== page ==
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Cafe on the Greek island of Naxos

It is a first holiday choice for both Greeks and foreign visitors, many of who return each year for their summer holidays.

Things to know before you get to Halki – Getting around

Naxos is serviced by daily ferry and airlines. This makes the trip from Athens, Thessaloniki, or the neighboring islands of Paros, Mykonos, and Tinos an easy journey. Day trips to Santorini are also very popular.

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Naxos bus transfer station, Naxos Chora

The trip to Naxos from Athens, and indeed all ferry routes in Greece vary in time depending upon the type of ferry. The high-speed and the large and slowest ferries are the best for rough waters, and the price differs according to the speed of the journey.

Schedules change in Greece regularly, so I use Ferry Hopper to check up to the minute schedules and to buy my tickets in advance. During the summer months of July and August things get quite busy, so if you want to get on a ferry on a particular day, make sure to book your tickets as soon as you’ve booked your accommodation.

The island of Naxos is best discovered by car rental vehicles, be it cars, ATVs, or motorcycles. Naxos has plenty of options to drive away straight from the ferry and enjoy its vivid villages. But like all of the popular Greek islands, if you’re coming in summer, you need to book a car rental well in advance. I use Discover Cars because they’re a global, reputable company.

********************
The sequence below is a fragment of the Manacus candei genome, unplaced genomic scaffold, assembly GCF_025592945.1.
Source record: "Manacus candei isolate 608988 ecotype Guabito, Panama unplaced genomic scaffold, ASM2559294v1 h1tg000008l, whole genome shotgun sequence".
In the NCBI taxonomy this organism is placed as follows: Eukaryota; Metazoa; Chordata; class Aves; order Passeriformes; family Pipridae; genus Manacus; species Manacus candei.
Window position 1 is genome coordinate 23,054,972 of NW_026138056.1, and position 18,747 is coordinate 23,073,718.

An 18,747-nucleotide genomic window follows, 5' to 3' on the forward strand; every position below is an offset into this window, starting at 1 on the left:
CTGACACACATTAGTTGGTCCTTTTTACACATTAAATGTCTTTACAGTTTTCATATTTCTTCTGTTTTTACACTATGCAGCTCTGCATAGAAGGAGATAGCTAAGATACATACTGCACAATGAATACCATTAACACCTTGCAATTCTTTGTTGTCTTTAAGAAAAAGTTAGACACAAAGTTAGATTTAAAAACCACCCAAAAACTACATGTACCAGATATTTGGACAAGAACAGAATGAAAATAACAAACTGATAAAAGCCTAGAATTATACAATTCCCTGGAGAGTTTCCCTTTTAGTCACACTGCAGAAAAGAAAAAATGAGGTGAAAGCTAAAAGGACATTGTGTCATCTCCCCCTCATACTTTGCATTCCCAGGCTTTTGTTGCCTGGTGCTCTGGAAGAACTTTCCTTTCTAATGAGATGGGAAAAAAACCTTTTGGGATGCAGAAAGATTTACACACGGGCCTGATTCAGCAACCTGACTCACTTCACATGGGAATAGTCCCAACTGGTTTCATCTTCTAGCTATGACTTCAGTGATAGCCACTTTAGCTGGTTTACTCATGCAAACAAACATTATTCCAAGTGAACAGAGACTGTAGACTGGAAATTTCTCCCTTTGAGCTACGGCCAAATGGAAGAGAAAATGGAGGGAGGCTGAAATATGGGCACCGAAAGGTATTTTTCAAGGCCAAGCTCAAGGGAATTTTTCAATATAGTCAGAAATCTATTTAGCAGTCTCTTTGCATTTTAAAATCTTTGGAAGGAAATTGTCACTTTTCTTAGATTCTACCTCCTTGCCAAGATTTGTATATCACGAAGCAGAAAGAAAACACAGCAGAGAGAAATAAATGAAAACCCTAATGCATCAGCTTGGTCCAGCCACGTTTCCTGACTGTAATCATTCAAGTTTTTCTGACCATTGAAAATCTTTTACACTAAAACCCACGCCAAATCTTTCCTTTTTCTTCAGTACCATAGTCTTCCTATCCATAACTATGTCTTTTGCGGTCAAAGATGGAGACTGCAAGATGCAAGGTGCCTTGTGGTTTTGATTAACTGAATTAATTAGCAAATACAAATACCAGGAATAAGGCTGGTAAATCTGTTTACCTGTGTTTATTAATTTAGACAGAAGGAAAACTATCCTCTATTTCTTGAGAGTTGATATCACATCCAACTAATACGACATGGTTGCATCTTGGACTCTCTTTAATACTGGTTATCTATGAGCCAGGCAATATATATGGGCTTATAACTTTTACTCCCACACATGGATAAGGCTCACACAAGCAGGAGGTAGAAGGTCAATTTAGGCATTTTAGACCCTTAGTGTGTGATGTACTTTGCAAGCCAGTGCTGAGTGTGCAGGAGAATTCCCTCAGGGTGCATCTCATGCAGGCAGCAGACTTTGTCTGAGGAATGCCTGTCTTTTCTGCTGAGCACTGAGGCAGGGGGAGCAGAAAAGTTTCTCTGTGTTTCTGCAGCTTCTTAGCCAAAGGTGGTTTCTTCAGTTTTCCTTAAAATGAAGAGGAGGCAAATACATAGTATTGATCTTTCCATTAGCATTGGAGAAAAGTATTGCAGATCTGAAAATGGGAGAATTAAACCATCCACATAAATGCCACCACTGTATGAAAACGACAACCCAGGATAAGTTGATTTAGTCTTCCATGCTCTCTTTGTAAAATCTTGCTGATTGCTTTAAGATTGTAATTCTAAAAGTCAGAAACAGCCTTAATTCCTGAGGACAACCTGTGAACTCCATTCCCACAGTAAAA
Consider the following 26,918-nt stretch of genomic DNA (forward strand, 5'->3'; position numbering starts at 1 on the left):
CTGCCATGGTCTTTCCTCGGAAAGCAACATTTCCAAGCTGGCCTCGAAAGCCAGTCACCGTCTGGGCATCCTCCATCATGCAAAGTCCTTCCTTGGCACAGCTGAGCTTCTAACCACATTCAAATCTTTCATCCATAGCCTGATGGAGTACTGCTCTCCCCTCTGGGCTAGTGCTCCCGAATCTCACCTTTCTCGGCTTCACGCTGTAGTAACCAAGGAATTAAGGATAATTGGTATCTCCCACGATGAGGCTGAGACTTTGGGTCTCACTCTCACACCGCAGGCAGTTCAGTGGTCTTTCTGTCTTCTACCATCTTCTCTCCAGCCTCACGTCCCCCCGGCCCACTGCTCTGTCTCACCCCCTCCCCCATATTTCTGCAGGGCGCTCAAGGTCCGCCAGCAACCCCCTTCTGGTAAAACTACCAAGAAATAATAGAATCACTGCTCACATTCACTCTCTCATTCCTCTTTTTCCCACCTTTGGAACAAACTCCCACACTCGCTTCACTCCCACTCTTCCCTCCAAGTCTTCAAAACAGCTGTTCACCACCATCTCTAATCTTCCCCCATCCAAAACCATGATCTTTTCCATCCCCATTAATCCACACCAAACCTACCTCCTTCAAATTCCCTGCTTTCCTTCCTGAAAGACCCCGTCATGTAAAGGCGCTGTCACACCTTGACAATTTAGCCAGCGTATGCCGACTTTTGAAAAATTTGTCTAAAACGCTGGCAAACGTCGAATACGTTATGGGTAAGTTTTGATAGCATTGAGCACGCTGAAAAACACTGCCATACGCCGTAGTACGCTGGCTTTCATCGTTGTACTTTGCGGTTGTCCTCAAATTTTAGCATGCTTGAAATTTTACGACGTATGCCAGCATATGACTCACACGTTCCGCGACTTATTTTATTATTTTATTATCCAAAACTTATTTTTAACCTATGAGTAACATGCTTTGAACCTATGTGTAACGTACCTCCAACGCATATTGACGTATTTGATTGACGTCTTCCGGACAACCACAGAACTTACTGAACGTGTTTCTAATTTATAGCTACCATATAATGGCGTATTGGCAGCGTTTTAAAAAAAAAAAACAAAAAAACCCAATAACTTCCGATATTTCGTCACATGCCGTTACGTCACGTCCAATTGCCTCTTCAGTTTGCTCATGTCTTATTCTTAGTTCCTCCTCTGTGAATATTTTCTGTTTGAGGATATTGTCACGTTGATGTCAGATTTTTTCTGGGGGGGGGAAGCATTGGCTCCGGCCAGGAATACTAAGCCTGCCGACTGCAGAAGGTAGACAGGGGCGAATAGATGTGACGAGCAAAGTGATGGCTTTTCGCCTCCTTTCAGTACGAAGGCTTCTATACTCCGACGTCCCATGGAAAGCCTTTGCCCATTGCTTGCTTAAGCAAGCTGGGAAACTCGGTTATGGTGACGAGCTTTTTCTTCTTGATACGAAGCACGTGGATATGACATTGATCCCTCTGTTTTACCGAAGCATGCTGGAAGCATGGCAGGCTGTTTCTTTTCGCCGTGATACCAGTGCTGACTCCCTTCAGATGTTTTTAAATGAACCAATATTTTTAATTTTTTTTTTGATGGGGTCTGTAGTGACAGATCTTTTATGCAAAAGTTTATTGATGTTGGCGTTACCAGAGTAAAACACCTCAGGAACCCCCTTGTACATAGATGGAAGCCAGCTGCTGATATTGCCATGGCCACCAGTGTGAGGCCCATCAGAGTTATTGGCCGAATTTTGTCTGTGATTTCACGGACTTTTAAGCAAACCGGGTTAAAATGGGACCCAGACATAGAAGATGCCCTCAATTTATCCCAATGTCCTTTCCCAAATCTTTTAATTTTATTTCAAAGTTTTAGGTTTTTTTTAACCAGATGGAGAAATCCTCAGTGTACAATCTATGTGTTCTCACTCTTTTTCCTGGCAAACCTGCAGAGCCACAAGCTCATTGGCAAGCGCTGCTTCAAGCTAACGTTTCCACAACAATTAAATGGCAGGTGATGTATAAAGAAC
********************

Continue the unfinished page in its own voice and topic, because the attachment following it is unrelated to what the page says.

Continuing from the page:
Alternatively, a public bus is also available, the trip from Naxos town is around 30 minutes (€2.3 adult, one-way) and the bus stop is called, unsurprisingly, “Halki”. The Last bus leaves around 7 pm both to and from the village.

When is the best time to visit Halki Naxos?

The best time to see Halki is when you have had a few beach days had a good look around Naxos Chora and would like a break from the heat and sun on the beaches. Still, it can get quite hot in the mountains too, so local siesta hours are usually between 2-5 pm.

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Summer in Halki, Naxos Island

Visit Naxos off-season (April to mid-June and September till the beginning of November) for more relaxed weather, milder northern Meltemi winds, and ever-fresh food. Naxos is a great off-season island, as its community and daily activities are not only tourism oriented.